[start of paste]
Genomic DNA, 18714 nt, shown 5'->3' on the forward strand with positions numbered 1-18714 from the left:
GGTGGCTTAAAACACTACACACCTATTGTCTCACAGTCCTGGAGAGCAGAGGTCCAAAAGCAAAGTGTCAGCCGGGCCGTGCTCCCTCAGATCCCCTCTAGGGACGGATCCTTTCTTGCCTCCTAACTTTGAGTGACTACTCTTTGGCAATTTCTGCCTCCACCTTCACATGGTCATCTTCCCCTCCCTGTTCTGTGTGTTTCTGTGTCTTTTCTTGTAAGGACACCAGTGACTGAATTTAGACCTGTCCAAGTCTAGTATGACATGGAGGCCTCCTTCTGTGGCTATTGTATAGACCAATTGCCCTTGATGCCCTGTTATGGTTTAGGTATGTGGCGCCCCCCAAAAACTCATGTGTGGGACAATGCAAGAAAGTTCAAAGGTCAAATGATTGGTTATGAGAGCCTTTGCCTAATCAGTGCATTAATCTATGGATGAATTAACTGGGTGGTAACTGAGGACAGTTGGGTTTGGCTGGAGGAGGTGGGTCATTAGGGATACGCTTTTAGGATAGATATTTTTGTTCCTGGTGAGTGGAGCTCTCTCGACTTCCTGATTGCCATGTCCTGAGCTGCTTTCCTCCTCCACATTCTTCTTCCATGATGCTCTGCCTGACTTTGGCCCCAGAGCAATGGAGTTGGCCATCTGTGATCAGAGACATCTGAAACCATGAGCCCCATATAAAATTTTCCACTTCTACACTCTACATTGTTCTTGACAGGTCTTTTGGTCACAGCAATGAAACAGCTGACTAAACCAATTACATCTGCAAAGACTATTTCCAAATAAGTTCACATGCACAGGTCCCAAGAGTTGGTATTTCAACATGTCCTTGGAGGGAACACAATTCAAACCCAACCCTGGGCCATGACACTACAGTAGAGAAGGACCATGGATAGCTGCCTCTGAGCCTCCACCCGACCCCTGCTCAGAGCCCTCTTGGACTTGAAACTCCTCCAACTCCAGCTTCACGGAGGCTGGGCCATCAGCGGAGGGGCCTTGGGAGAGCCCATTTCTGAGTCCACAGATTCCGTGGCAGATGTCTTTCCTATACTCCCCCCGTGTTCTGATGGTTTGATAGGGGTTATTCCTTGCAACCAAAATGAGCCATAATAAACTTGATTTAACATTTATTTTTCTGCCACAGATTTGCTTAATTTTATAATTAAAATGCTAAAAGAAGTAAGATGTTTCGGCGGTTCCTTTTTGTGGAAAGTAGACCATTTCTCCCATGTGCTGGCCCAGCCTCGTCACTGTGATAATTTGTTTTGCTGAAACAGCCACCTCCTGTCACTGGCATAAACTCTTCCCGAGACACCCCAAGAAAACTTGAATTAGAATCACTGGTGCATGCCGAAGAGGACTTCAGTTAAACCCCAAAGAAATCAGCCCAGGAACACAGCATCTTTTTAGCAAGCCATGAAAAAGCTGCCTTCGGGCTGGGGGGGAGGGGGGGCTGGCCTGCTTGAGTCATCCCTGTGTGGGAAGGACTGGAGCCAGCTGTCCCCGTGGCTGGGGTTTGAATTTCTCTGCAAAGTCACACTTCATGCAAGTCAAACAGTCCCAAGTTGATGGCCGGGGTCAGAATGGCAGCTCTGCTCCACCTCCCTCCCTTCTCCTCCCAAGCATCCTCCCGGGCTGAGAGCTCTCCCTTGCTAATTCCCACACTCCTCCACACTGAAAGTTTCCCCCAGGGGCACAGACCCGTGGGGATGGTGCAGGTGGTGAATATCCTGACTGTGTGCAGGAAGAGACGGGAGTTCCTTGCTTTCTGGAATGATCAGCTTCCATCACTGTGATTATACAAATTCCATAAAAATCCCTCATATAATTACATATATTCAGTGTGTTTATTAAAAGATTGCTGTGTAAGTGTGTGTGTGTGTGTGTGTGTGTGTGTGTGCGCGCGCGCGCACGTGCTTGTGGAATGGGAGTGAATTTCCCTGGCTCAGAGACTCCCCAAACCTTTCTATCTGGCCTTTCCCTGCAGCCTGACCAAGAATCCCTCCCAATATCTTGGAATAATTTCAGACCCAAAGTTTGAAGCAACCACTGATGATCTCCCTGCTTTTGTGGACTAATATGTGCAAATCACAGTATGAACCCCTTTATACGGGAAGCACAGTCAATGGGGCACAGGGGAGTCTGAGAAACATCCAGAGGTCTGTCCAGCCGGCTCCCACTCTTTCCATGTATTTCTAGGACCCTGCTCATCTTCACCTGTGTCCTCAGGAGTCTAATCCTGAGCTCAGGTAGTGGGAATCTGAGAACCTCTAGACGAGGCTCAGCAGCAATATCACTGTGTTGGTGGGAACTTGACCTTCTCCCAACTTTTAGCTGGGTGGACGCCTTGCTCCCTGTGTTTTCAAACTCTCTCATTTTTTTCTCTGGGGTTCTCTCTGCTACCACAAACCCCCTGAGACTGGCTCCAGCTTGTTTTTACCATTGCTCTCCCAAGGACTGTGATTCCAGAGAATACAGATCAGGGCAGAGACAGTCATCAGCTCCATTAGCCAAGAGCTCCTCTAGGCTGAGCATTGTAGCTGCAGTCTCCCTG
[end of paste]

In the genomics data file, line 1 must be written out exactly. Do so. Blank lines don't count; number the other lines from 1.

Genomic DNA, 18714 nt, shown 5'->3' on the forward strand with positions numbered 1-18714 from the left: